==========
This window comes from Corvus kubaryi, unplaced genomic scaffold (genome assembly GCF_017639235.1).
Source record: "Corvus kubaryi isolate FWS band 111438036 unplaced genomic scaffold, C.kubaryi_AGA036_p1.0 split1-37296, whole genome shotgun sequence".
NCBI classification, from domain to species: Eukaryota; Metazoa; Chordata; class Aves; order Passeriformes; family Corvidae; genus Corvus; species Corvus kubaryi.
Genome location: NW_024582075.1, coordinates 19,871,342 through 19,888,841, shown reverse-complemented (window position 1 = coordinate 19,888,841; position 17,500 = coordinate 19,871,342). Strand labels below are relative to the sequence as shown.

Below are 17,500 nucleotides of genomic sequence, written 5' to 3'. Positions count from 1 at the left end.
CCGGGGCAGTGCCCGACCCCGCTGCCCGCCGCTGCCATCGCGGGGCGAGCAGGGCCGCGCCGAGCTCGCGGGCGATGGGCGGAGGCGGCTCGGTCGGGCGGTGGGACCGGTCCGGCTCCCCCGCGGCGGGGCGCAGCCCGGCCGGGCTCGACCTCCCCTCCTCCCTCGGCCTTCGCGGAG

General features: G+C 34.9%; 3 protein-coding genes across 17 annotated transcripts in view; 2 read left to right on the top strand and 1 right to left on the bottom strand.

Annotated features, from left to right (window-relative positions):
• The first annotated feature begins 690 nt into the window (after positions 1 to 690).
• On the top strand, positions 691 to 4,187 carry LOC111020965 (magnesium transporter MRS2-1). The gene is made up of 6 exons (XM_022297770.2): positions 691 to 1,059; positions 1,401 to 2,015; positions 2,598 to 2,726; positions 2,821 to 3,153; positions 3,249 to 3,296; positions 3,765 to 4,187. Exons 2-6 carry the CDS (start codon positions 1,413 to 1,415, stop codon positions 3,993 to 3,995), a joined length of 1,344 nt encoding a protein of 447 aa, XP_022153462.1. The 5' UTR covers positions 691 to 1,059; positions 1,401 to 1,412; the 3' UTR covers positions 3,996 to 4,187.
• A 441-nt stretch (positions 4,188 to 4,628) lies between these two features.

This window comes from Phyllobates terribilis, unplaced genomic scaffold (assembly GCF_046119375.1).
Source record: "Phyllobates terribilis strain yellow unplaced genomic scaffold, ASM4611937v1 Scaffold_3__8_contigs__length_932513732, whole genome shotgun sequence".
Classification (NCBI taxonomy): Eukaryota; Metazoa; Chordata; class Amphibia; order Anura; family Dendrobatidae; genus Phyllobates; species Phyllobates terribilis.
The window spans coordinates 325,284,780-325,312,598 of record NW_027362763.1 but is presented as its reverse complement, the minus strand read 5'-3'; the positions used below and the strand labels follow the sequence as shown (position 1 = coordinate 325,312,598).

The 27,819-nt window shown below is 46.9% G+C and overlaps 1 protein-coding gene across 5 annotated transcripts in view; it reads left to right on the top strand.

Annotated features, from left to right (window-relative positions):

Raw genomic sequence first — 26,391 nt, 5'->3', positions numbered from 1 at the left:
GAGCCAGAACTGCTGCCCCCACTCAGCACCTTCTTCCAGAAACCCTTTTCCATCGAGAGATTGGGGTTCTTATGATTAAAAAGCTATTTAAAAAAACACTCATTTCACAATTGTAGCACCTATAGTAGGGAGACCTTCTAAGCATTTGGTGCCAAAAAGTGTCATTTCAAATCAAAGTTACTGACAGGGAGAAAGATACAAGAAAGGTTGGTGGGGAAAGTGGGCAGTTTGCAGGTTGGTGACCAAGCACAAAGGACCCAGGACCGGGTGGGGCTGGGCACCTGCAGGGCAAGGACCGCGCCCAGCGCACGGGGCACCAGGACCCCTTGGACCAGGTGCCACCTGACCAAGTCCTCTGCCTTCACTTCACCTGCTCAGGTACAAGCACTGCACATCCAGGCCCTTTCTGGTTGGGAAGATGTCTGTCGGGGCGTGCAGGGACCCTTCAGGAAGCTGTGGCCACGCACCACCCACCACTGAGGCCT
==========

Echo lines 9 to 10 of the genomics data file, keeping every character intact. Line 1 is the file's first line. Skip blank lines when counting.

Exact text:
• The first annotated feature begins 690 nt into the window (after positions 1 to 690).
• On the top strand, positions 691 to 4,187 carry LOC111020965 (magnesium transporter MRS2-1). The gene is made up of 6 exons (XM_022297770.2): positions 691 to 1,059; positions 1,401 to 2,015; positions 2,598 to 2,726; positions 2,821 to 3,153; positions 3,249 to 3,296; positions 3,765 to 4,187. Exons 2-6 carry the CDS (start codon positions 1,413 to 1,415, stop codon positions 3,993 to 3,995), a joined length of 1,344 nt encoding a protein of 447 aa, XP_022153462.1. The 5' UTR covers positions 691 to 1,059; positions 1,401 to 1,412; the 3' UTR covers positions 3,996 to 4,187.